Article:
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# What is a zero-coupon security

- Authors
- Name
- Benton Li

In a typical bond, the payment of a bond = principal + coupons

For a zero-coupon bond, payment = principal.

That is, **zero-coupon securities (aka zeros)** are securities that pay no coupon.

But why on this green earth do you think I buy a bond that pays no interest? To address is question. Zeros are traded at a discount price so that you get a positive yield

e.g. Today you buy a zero that pays you $100 a year later, at the price of $99. Then the yield is ($100 / $99) - 1 = 1.01%

The formula for **zero yield** calculation:

**Benefits of zeros:**

**For issuers**: There’s negligible servicing requirement in the years before bond redemption, so zero issuance is favored by those who have a cash flow problem**For investors**: a higher proportion of return is in capital gain than the interest payment. This can be a big win under certain taxation conditions. Usually, long-term capital gains are exempt from tax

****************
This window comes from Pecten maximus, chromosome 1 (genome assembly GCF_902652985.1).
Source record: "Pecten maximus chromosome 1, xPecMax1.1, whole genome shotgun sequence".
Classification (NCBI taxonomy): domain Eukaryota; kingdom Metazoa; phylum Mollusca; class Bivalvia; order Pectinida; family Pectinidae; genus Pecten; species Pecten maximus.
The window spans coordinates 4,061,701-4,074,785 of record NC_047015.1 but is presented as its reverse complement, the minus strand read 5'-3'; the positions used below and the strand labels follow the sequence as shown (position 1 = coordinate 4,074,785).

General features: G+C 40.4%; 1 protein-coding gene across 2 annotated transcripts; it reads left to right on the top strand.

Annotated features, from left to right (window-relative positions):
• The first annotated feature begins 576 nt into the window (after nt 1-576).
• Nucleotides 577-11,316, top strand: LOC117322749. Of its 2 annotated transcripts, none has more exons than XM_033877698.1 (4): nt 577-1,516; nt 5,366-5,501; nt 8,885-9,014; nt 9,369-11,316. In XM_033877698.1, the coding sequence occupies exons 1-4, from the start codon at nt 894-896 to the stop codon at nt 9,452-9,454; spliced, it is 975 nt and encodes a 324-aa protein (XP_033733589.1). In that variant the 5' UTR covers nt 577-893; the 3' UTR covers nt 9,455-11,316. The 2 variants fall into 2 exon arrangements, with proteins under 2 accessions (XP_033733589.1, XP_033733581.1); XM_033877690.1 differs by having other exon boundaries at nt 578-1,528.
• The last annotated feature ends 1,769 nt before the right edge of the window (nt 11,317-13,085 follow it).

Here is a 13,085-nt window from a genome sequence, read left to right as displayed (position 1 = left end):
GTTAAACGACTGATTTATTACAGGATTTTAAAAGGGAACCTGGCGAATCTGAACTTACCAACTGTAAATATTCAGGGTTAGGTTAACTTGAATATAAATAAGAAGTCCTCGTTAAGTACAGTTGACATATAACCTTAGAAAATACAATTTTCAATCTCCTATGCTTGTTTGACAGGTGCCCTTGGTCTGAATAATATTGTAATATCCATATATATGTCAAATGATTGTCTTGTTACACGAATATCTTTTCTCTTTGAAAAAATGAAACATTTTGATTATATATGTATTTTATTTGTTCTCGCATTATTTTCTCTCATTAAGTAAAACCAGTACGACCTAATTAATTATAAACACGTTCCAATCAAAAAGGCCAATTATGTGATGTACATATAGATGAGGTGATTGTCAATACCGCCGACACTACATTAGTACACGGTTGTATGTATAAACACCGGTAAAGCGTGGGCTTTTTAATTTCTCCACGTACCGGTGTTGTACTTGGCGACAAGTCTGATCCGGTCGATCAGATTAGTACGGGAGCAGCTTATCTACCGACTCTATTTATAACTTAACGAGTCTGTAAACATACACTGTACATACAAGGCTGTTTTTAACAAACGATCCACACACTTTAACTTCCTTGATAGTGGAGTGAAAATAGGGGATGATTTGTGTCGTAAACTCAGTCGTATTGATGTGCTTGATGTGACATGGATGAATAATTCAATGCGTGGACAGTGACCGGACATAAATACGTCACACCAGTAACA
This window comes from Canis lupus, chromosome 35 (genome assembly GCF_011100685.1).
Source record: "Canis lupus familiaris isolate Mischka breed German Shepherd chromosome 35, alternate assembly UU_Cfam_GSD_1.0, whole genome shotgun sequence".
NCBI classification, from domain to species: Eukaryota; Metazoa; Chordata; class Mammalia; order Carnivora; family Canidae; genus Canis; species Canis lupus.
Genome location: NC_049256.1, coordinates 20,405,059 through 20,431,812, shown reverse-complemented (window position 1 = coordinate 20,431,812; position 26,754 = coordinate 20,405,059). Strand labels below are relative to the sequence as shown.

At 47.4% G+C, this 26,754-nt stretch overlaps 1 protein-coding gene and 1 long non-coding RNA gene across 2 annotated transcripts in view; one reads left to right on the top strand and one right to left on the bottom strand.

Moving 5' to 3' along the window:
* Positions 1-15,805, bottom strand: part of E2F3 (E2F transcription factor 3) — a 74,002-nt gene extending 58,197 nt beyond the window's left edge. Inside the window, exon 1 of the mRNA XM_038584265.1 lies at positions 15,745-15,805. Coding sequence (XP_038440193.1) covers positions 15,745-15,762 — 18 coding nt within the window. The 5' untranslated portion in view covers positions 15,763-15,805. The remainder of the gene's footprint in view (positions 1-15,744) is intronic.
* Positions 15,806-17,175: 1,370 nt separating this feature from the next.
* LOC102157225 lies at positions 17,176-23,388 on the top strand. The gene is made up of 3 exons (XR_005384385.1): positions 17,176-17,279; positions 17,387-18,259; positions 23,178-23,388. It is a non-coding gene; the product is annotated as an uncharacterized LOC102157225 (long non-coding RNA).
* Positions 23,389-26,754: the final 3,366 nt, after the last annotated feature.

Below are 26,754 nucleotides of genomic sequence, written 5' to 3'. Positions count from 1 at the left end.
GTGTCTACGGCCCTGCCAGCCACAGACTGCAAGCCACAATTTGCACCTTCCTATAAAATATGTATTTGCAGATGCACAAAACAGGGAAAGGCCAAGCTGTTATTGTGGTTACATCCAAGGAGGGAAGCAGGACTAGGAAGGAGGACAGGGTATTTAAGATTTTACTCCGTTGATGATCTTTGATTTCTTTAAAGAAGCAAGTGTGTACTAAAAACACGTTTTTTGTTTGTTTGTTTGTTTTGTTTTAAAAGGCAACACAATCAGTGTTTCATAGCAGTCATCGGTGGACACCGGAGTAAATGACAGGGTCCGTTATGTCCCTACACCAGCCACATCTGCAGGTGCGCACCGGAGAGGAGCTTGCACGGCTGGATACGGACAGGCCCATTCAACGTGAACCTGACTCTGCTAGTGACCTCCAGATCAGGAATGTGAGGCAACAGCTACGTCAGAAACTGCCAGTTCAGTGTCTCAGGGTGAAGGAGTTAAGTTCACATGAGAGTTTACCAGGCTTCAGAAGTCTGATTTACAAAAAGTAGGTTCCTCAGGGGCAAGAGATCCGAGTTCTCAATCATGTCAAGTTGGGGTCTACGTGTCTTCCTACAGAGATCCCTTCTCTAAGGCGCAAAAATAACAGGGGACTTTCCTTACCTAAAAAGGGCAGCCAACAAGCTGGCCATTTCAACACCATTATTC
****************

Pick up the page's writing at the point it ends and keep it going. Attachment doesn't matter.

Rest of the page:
**Risks of zeros:**

- Interest rate risk: The duration and convexity of zeros are typically higher than coupon-paying security of the same term to maturity. Therefore zeros are more susceptible to interest increase.
- Credit risk: The longer the maturity, the more risk of default. Corporate zeros carry the greatest risk of default.

## Advanced reading:

**Zeros convertible**

Zeros convertible are allowed to be converted to common stocks under certain conditions.

This gives an advantage of a run-up in the stock price. For this, zero convertibles are valued more than regular zeros

There are also **zeros munis convertible**, which can be converted to interest-paying securities.

**Deferred Interest (DI) bonds**

DI pays no interest for an initial period, typically fro 3~ 7 years. However, interests are accrued and paid at the end.